Daubert, 509 U.S. at 594, 596). "Under Daubert, the district judge is 'a gatekeeper, not a fact 18 finder.' When an expert meets the threshold established by Rule 702 as explained in Daubert, the 19 expert may testify and the jury decides how much weight to give that testimony." Id. (quoting 20 United States v. Sandoval-Mendoza, 472 F.3d 645, 654 (9th Cir. 2006)). that Dr. Williams has no personal experience with the designing or making of freeze-dried 25 materials and lyophilization, rendering his opinions on these topics inadmissible under Rule 702 26 due to lack of proper foundation. Mot. 1, 3. According to Abaxis, Dr. Williams's deposition 27 revealed that he was so inexperienced in these matters that his testimony on such subjects would be subjected to peer review and publication;' (3) 'the known or potential rate of error;' and (4) whether it is generally accepted in the scientific community." Wagner v. Cnty. of Maricopa, 673 13 The inquiry into admissibility of expert opinion is a "flexible one," where "[s]haky but

II.ANALYSIS

A.Dr. Williams's Technical Opinions

Abaxis does not dispute Dr. Williams's qualifications as an expert. Rather, Abaxis contends unreliable. Id. at 3. Thus, Abaxis argues, any opinions of Dr. Williams that require knowledge of 2 the design or manufacture of freeze-dried materials and lyophilization, including his technical 3 evaluation of lyophilization or whether the prior art is enabling, are inadmissible under Daubert. 4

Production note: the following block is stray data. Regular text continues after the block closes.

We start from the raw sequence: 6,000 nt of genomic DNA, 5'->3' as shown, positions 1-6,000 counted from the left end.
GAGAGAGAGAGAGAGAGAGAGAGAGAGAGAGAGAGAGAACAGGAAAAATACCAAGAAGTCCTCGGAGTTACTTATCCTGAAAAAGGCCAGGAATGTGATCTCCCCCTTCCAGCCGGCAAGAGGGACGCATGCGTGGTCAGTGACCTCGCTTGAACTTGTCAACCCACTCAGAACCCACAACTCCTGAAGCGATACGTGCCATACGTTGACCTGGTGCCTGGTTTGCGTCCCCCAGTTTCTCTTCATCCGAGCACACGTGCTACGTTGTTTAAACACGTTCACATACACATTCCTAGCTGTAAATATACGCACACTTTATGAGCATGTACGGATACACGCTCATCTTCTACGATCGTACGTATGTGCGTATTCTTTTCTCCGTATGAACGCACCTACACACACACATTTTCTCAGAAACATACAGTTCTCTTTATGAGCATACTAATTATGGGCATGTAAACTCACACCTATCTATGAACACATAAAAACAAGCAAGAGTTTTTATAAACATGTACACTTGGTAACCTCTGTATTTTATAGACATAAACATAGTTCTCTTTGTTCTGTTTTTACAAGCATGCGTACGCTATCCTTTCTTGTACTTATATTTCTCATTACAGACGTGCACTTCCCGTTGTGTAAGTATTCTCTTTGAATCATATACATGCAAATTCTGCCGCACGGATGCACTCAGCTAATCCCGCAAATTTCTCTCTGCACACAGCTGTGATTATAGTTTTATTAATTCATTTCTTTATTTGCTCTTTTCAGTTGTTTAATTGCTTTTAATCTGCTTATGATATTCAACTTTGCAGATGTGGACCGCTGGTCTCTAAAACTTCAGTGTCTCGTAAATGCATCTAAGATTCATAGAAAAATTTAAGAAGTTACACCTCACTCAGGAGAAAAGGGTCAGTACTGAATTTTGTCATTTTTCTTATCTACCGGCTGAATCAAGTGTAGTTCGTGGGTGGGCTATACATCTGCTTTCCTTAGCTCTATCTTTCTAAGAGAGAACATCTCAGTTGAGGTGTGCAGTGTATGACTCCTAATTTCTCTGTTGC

Similarly, Abaxis argues that Dr. Williams should be precluded from offering any opinion 6 relating to knowledge of precision pumps, including IVEK brand pumps, due to lack of experience 7 with this particular brand of pump. Id. at 3. Abaxis takes particular issue with Dr. Williams's 8 opinions that persons of ordinary skill in the art would have known about IVEK pumps, that the 9 pumps were "well known," and that they were known in pharmaceutical companies. Id. at 3-4. 10 Id. 5

Abaxis argues that Dr. Williams is unqualified to opine on IVEK pumps because Dr. Williams first became familiar with IVEK pumps during this litigation. Id. at 3. Moreover, Dr. Williams's United States District Court For the Northern District of California opinions about the popularity of IVEK pumps is based solely on: (1) IVEK advertisements; (2) the 13 testimony of a former employee of a company that used IVEK pumps (who now works at 14